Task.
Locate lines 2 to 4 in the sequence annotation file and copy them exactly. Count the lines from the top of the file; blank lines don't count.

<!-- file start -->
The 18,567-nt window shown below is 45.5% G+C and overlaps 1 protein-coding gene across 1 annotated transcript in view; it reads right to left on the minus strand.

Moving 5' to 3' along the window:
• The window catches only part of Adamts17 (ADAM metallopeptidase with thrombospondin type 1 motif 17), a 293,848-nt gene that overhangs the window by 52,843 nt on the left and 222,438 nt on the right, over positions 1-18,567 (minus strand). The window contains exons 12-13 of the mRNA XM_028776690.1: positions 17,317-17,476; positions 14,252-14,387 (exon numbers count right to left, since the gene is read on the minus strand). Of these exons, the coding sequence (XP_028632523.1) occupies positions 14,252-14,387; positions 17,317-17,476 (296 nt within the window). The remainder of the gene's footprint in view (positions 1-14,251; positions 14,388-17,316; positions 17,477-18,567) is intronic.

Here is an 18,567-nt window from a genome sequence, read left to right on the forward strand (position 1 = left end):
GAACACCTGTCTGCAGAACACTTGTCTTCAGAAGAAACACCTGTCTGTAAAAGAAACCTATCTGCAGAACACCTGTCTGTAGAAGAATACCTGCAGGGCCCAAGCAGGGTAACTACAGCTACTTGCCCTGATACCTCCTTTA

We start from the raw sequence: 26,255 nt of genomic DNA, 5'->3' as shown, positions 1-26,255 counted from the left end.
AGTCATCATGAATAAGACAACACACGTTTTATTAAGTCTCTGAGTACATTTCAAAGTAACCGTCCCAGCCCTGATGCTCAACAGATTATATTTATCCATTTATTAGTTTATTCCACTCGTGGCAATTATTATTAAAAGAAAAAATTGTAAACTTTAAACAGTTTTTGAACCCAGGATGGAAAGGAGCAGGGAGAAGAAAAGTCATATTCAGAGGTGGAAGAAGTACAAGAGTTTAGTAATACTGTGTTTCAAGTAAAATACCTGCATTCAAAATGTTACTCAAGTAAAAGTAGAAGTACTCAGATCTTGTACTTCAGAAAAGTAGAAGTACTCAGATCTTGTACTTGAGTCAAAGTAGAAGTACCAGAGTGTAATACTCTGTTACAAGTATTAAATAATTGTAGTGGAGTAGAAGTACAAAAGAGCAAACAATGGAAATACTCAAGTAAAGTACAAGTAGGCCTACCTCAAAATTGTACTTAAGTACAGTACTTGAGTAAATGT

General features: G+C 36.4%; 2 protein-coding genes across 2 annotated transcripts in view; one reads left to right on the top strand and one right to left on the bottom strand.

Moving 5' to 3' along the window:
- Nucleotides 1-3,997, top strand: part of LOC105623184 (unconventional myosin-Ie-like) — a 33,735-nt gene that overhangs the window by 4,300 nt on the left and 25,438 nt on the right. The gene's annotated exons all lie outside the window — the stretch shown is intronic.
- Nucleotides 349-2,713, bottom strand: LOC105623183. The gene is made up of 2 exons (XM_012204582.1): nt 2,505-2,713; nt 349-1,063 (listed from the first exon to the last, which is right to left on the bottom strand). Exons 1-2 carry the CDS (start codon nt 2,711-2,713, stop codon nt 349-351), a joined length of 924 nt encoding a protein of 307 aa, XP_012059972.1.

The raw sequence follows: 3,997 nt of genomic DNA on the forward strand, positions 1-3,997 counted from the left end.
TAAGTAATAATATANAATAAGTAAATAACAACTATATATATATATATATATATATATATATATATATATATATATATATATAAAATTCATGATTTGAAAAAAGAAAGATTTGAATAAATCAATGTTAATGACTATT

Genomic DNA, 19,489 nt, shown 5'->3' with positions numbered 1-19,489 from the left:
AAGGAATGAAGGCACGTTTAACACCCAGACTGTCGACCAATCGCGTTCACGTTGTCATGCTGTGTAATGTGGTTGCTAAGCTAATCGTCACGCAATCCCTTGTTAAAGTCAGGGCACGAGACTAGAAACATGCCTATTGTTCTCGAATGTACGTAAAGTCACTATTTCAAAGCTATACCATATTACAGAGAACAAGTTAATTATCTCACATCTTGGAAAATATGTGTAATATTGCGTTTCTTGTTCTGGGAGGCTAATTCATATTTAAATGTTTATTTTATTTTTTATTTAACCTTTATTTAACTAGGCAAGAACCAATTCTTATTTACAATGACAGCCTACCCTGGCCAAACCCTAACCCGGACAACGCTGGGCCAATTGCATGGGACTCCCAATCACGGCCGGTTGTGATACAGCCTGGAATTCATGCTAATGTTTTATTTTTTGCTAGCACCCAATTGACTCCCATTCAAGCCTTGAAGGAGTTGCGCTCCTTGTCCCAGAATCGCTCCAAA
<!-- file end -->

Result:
Moving 5' to 3' along the window:
• The window catches only part of Adamts17 (ADAM metallopeptidase with thrombospondin type 1 motif 17), a 293,848-nt gene that overhangs the window by 52,843 nt on the left and 222,438 nt on the right, over positions 1-18,567 (minus strand). The window contains exons 12-13 of the mRNA XM_028776690.1: positions 17,317-17,476; positions 14,252-14,387 (exon numbers count right to left, since the gene is read on the minus strand). Of these exons, the coding sequence (XP_028632523.1) occupies positions 14,252-14,387; positions 17,317-17,476 (296 nt within the window). The remainder of the gene's footprint in view (positions 1-14,251; positions 14,388-17,316; positions 17,477-18,567) is intronic.

Here is an 18,567-nt window from a genome sequence, read left to right on the forward strand (position 1 = left end):